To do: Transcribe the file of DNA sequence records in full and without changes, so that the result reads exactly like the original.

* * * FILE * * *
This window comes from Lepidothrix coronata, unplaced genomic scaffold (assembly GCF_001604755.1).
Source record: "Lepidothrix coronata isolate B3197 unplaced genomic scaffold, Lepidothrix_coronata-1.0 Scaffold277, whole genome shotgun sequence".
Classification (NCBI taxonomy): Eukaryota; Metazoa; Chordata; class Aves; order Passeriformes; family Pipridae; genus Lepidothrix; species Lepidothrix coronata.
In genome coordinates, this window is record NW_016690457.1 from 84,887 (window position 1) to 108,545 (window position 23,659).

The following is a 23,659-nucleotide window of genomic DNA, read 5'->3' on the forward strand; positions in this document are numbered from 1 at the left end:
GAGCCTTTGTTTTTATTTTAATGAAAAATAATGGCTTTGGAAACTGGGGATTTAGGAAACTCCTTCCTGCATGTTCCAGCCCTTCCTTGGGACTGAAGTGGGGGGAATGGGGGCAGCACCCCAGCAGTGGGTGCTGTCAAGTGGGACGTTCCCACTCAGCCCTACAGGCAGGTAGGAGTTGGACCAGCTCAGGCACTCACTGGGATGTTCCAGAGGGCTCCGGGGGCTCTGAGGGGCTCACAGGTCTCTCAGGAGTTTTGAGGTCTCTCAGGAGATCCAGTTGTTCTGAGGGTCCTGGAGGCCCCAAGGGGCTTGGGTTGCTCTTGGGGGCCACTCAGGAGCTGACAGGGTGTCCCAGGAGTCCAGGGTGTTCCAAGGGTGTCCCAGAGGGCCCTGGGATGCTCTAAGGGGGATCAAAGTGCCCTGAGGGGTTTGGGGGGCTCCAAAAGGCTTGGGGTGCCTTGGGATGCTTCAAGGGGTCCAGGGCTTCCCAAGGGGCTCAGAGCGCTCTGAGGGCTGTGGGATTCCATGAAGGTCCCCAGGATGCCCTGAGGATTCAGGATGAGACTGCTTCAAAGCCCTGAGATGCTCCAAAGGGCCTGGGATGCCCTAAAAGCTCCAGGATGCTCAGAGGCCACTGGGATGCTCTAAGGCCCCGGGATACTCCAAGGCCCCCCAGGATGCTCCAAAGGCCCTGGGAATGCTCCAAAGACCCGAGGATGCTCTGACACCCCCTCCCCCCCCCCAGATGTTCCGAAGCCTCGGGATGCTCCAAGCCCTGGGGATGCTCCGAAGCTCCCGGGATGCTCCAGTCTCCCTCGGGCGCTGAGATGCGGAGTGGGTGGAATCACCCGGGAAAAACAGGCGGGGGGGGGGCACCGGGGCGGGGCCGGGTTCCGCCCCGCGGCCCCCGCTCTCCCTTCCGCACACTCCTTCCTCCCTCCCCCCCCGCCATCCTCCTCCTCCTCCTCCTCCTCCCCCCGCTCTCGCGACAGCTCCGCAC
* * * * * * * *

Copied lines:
This window comes from Lepidothrix coronata, unplaced genomic scaffold (assembly GCF_001604755.1).
Source record: "Lepidothrix coronata isolate B3197 unplaced genomic scaffold, Lepidothrix_coronata-1.0 Scaffold277, whole genome shotgun sequence".
Classification (NCBI taxonomy): Eukaryota; Metazoa; Chordata; class Aves; order Passeriformes; family Pipridae; genus Lepidothrix; species Lepidothrix coronata.
In genome coordinates, this window is record NW_016690457.1 from 84,887 (window position 1) to 108,545 (window position 23,659).

The following is a 23,659-nucleotide window of genomic DNA, read 5'->3' on the forward strand; positions in this document are numbered from 1 at the left end:
GAGCCTTTGTTTTTATTTTAATGAAAAATAATGGCTTTGGAAACTGGGGATTTAGGAAACTCCTTCCTGCATGTTCCAGCCCTTCCTTGGGACTGAAGTGGGGGGAATGGGGGCAGCACCCCAGCAGTGGGTGCTGTCAAGTGGGACGTTCCCACTCAGCCCTACAGGCAGGTAGGAGTTGGACCAGCTCAGGCACTCACTGGGATGTTCCAGAGGGCTCCGGGGGCTCTGAGGGGCTCACAGGTCTCTCAGGAGTTTTGAGGTCTCTCAGGAGATCCAGTTGTTCTGAGGGTCCTGGAGGCCCCAAGGGGCTTGGGTTGCTCTTGGGGGCCACTCAGGAGCTGACAGGGTGTCCCAGGAGTCCAGGGTGTTCCAAGGGTGTCCCAGAGGGCCCTGGGATGCTCTAAGGGGGATCAAAGTGCCCTGAGGGGTTTGGGGGGCTCCAAAAGGCTTGGGGTGCCTTGGGATGCTTCAAGGGGTCCAGGGCTTCCCAAGGGGCTCAGAGCGCTCTGAGGGCTGTGGGATTCCATGAAGGTCCCCAGGATGCCCTGAGGATTCAGGATGAGACTGCTTCAAAGCCCTGAGATGCTCCAAAGGGCCTGGGATGCCCTAAAAGCTCCAGGATGCTCAGAGGCCACTGGGATGCTCTAAGGCCCCGGGATACTCCAAGGCCCCCCAGGATGCTCCAAAGGCCCTGGGAATGCTCCAAAGACCCGAGGATGCTCTGACACCCCCTCCCCCCCCCCAGATGTTCCGAAGCCTCGGGATGCTCCAAGCCCTGGGGATGCTCCGAAGCTCCCGGGATGCTCCAGTCTCCCTCGGGCGCTGAGATGCGGAGTGGGTGGAATCACCCGGGAAAAACAGGCGGGGGGGGGGCACCGGGGCGGGGCCGGGTTCCGCCCCGCGGCCCCCGCTCTCCCTTCCGCACACTCCTTCCTCCCTCCCCCCCCGCCATCCTCCTCCTCCTCCTCCTCCTCCCCCCGCTCTCGCGACAGCTCCGCAC